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RPC tends to be slow. It does depend on implementation but where we have seen this implemented, e.g. recent changes to Pianoteq have often used a slow (e.g. 50ms) processing loop which can add significant latency to messages and actions. It is a matter of choosing the right protocol based on requirements. I have done a lot of control and monitoring programming and development of various systems. There is often conflicting requirements: you want low latency control and monitoring, sometimes to a large quantity of clients (not necessarily an issue here) with high reliability with handling of delayed and out-of-order messages, e.g. you may not want to set a value if the message arrives seconds later! The reliability comes from some form of handshaking which adds to the complexity of messaging, especially in a large, distributed system. As I say, that is less of an issue with Zynthian and similar systems. OSC is a high-level protocol that may be carried on any suitable (or unsuitable) transport layer. The only transport I have seen
used is UDP/IP unicast. This works well to deliver messages promptly to a small quantity of clients but does not have handshaking. I have heard this coined as send and pray. There are other delivery protocols that provide reliable delivery, e.g. TCP/IP which has a massive overhead and undefined latency. There is a protocol that provides some of the TCP reliability over UDP with guaranteed reliability and latency figures that I was looking at for another project. (I can’t recall just now but might be DCM.) Anyway - the low-level transport is a consideration that is kinda separate from the high-level protocol. I quite like OSC because it is targeted at our use-case (control and monitoring of audio devices), is simple and extensible, has open source libraries and is already in use in Zynthian. It has relatively low latency and on a small, closed network is quite reliable. (Most/all unicast packets will reach their destination if the transport remains intact. Wifi may disappear randomly but the OS generally buffers messages during temporary loss of connection.)

Check out this post for discussion on API (high-level stuff). I am currently mostly concerned with shaping the core architecture to allow such a high-level API to access core elements. I defer decision on low-level transport until later but for now (for test and current stable operation) use OSC over unicast UDP/IP. It is working well enough and that is what we want. (No need to over engineer a solution. Pragmatism is king. Let’s deliver something that works rather than not deliver something that works too well!!!)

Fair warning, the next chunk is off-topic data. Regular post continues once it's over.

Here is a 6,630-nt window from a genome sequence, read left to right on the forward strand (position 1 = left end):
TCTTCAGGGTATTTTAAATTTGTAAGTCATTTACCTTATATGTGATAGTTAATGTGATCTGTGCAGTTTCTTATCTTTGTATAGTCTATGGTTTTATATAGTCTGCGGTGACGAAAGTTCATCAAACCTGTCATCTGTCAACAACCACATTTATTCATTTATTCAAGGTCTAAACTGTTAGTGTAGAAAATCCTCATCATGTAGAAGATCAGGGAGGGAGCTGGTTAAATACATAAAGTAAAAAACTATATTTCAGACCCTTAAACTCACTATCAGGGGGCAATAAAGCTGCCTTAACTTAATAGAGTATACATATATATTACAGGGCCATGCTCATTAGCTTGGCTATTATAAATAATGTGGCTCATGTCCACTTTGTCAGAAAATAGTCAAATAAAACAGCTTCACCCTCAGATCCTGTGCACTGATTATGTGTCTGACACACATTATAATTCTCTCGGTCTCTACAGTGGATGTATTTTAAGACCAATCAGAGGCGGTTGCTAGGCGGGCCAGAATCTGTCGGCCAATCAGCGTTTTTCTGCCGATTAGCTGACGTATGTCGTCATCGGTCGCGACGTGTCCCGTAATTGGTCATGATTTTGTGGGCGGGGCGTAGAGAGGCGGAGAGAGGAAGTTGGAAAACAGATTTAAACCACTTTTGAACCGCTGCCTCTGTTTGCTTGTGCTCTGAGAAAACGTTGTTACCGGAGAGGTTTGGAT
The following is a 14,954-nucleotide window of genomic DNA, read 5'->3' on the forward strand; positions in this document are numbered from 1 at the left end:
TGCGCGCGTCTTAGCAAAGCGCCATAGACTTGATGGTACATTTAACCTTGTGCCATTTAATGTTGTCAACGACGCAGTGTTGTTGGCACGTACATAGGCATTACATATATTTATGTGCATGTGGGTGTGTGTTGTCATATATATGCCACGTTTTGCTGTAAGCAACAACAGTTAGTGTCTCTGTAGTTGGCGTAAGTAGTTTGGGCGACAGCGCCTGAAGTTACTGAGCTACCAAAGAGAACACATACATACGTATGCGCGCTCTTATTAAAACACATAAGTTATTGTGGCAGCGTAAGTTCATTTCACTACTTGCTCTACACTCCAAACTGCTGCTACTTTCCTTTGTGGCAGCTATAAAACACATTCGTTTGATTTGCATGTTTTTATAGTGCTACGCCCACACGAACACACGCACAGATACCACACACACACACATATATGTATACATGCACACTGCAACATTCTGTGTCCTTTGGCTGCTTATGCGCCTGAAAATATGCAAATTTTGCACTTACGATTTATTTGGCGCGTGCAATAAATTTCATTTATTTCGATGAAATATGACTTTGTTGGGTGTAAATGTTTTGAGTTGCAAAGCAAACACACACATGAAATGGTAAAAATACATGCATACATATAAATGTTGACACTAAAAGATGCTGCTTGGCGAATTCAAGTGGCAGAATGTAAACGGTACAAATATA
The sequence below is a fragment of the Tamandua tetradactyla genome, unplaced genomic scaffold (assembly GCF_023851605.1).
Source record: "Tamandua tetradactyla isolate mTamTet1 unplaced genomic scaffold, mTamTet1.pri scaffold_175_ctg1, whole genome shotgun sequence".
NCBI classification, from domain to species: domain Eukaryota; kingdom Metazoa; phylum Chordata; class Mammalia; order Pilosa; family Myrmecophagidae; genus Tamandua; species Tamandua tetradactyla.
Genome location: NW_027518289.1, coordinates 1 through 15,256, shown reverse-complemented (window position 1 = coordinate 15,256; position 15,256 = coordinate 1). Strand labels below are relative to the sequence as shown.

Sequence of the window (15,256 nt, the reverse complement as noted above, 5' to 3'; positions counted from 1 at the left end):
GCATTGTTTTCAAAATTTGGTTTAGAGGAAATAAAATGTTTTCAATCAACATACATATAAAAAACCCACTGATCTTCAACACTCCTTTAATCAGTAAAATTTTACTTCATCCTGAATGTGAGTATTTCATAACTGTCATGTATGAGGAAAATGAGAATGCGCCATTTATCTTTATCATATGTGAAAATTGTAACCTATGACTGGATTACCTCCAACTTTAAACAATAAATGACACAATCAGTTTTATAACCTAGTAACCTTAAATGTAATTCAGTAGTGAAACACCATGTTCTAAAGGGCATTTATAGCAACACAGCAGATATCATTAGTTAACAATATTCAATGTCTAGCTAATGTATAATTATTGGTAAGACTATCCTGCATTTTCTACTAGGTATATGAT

We use tinyOSC which is a cool and simple implementation of OSC over UDP/IP. We could send tallies (feedback) via broadcasts or multicasts but there are issues there which I am happy to describe, but not now… other things to do!

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HI @jkafader !

It’s amazing what you are implementing. I’ve a Behringer Mötor 61 and i would like to adapt your code for working with it. In fact, Zynthian should implement a MCU API, as it can be considered a kind of DAW (u-DAW?).

Perhaps could you send a small video showing your Nektar-Zynthian integration? I’m pretty sure that some MC-enabled keyboard owners would be interested on your work. Perhaps Mr. @wyleu? :wink:

BTW, this is the manual for the Mötor 61, including the MC specs:


Hi @jofemodo!

I happen to have a Behringer Mötor 61 here that I intended to use for this project originally – however mine was delivered with a defective keyboard action (a few of the keys don’t have correct velocity measurement).

I’ll take a crack and adding support to my script for the Motör 61 specifically. For the record, I think MCU is only semi-standard and definitely each controller has a unique set of foibles.

For a progress report, I’ve been continuing to work on this, and now have the script for MCU control more or less finished, just trying to get it to very high stability, reorganizing the MCU client and the API client as state machines w/r/t their MIDI connections so we can deal with all of the connection logic (and connection degradation) in a central event loop.

I’ll be putting demo videos of this work together in the next couple of weeks, and will try to hopefully put some music together as well, so it’s not just like talking about coding but actually kind of doing some patch creation and showing that that’s easy and sounds good.

Thanks again for all of the amazing work on this project.


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I think this is “by design”. My Mötor 61 has not the best key action neither. Anyway i found it quite useful as a Control Station and as a testing device for zynthian. But playing with it is not a big pleasure.

Yes. It seems we would need a controller driver for each device, but it could be done step by step once we have a good base for that.

I will be awaiting for your progress, videos & noises :wink: